SACRAMENTO – California continues to invest in community-based programs to address the opioid epidemic. The Department of Health Care Services (DHCS) today awarded $1.5 million to 20 organizations to expand Medication Assisted Treatment (MAT) across California, and requested applications for grants totaling $3 million to tackle substance use in Tribal and urban Indian communities.
“We view everything we do through a lens of equity. These two projects are examples of our greater commitment to health equity as we continue expanding support and care for individuals with substance use and opioid use disorders,” said DHCS Director Michelle Baass.
WHY THIS IS IMPORTANT: Drivers of systemic inequities in behavioral health care include the criminalization of substance use, racism, and structural barriers to health services. This creates a treatment gap, as only 5 percent of people with a substance use disorder (SUD) receive treatment for their conditions in any given year. Closing this treatment gap requires directly addressing systemic inequities in behavioral health care and intentional health equity investments in community health center-based SUD treatment programs.
Grant Awards: ATSH Equity Collaborative
Awardees will receive funds from February 28, 2023, to June 30, 2024, to implement the Addiction Treatment Starts Here Equity-Centered Community Learning Collaborative (ATSH Equity Collaborative). Entities include health center sites in California that provide comprehensive primary care services with established MAT programs to an underserved population. The program funds will support community health centers’ treatment of SUD. They will also work to address, and ultimately eliminate, SUD inequities by expanding MAT care with an equity and racial justice approach that strengthens partnerships between clinics and their community partners.
Request for Application (RFA): Tribal and Urban Indian Community-Defined Best Practices Program
The California Tribal MAT (TMAT) Project is designed to meet the opioid use disorder (OUD) and SUD needs of California’s Tribal and urban Indian communities. A component of the TMAT project, the Tribal and Urban Indian Community-Defined Best Practices program will support best-practice knowledge exchange for the enhancement of services for the prevention and treatment of, and recovery from, OUD and other co-occurring SUDs in Tribal and urban Indian communities. Tribal entities may apply to receive up to $150,000 from May 1, 2023, through May 31, 2024, to support the identification of cultural and traditional healing and recovery practices and their integration into developing or existing Tribal and urban Indian health programs for substance use prevention, treatment, and recovery services.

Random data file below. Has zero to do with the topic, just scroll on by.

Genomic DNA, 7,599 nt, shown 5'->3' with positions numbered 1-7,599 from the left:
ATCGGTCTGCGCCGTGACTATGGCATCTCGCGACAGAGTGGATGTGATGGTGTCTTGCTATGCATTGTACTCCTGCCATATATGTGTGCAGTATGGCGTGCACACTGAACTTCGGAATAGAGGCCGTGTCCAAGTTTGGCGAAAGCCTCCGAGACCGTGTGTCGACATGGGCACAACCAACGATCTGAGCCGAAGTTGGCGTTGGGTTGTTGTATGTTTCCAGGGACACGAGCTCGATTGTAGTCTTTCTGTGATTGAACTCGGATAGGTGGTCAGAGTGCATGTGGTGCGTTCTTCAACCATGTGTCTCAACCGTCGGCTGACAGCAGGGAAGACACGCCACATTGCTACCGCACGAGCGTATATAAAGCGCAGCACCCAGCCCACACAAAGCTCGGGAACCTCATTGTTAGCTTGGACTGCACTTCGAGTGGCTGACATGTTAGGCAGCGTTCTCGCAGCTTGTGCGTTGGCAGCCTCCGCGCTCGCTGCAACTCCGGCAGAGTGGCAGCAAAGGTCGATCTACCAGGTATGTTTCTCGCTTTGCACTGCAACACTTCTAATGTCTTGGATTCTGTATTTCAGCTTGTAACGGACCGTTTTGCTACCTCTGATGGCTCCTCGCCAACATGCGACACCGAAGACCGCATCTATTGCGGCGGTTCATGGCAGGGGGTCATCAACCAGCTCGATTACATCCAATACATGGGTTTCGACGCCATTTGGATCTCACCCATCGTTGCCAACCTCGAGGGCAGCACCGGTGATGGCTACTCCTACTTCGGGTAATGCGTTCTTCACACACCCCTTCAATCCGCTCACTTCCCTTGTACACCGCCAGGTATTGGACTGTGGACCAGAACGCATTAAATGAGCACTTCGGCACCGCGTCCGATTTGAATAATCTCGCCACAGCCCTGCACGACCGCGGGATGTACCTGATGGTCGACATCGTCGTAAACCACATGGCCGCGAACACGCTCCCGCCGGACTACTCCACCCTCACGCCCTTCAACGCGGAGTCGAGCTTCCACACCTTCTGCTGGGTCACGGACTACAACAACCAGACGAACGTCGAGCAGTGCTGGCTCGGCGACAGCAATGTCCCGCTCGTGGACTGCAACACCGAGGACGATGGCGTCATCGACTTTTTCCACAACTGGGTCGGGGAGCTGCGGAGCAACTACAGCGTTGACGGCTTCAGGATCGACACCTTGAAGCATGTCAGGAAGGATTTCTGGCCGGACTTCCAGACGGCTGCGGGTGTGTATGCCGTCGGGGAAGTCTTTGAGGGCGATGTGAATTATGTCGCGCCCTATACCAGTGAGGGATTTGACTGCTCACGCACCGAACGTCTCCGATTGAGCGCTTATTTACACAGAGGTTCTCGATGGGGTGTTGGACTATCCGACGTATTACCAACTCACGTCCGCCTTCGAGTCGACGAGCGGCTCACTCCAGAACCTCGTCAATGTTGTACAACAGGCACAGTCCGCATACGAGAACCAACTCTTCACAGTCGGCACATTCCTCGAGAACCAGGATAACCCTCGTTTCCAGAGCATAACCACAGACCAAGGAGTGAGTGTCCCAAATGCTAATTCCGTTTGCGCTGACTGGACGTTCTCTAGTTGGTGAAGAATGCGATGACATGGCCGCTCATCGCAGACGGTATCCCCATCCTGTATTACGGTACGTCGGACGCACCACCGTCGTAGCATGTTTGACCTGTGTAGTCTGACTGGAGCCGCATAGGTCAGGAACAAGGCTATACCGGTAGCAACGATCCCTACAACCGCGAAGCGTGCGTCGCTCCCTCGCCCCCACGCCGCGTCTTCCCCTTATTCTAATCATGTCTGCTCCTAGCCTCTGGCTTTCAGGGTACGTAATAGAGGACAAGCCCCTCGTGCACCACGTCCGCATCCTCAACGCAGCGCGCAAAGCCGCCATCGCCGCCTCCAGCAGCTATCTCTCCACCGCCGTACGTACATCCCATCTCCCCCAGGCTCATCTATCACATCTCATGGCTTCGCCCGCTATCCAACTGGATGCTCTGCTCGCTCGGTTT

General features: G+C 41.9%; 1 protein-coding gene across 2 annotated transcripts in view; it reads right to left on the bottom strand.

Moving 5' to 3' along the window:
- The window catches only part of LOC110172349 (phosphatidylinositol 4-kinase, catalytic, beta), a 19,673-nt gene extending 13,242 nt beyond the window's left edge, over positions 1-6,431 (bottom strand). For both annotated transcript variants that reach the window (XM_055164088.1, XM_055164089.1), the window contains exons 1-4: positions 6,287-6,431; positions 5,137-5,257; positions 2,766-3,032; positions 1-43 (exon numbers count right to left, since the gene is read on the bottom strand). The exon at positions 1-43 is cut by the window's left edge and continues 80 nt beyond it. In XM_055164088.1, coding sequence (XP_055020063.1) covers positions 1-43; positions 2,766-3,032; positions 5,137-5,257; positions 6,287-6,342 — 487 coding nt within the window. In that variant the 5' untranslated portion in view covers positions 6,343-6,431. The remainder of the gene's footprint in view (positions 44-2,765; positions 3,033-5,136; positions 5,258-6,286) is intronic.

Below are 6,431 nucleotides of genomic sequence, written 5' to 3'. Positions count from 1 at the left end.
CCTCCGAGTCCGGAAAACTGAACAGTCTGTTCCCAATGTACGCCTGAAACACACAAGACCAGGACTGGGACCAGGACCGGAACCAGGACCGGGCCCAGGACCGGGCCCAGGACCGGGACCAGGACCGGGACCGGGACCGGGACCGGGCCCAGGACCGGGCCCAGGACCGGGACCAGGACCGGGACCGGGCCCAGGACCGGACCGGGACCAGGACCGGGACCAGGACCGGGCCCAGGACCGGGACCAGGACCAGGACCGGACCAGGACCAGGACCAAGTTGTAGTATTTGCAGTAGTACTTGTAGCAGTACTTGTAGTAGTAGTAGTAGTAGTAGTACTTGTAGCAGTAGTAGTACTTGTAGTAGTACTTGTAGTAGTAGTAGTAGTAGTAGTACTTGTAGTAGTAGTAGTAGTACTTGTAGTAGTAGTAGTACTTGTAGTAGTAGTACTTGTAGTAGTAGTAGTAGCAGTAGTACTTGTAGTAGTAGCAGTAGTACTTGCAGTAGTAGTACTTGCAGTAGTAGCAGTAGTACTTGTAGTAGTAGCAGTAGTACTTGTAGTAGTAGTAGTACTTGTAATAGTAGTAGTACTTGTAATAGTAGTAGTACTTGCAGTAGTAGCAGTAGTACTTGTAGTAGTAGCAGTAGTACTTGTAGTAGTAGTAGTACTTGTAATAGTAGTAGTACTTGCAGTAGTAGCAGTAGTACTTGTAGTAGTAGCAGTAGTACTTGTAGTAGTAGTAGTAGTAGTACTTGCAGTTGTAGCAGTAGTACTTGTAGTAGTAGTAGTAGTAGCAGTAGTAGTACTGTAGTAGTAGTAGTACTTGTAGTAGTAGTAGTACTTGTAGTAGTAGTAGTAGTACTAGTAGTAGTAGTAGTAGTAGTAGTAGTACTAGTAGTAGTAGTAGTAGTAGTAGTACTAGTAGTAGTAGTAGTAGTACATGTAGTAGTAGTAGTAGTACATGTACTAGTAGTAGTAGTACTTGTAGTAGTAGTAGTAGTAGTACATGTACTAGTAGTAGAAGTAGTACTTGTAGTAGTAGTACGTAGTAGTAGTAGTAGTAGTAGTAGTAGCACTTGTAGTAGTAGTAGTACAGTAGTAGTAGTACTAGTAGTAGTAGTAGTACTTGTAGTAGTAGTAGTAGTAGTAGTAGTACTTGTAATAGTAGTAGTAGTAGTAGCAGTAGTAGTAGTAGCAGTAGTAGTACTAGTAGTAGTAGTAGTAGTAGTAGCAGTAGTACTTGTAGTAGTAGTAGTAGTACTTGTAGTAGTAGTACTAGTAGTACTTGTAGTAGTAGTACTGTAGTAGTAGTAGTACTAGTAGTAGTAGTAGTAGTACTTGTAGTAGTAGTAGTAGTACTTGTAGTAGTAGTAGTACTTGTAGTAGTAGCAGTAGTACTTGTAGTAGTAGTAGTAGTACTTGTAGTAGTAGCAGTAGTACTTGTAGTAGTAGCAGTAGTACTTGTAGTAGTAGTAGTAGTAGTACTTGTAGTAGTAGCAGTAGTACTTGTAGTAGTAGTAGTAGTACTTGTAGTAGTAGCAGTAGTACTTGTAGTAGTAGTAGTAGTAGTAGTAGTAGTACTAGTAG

These projects are funded by the State Opioid Response III grant awarded by the Substance Abuse and Mental Health Services Administration. They are part of DHCS’ broader efforts to address SUD, collectively known as the California MAT Expansion Project, to increase access to MAT, reduce unmet treatment need, and reduce opioid overdose-related deaths through the provision of prevention, treatment, and recovery activities.
ABOUT MAT: MAT is the use of medications in combination with counseling and behavioral therapies, which is effective in the treatment of OUDs, and can help some people to sustain recovery.
ADDITIONAL BACKGROUND: Since coming into office, Governor Gavin Newsom has dedicated more than $1 billion in funding to fight the opioid crisis by removing opioids from the streets, providing resources to California communities in need, and increasing education and awareness to prevent harm in the first place.
In fiscal year 2022-23, DHCS is investing more than $558 million in various opioid prevention and treatment grant activities. Today’s grant and RFA announcements are just two of several efforts made by DHCS in recent months to tackle SUDs/OUDs, including $2.4 million for the MAT in Jails and Drug Courts Project, $2 million for the California Native MAT Network for Healing and Recovery Project, $4 million to 54 driving under the influence programs for resources and treatment, $52 million invested in opioid prevention and treatment services, $12 million to tackle youth opioid use, $3.4 million to transform medical practices to address the opioid crisis, and $58.5 million for youth substance use prevention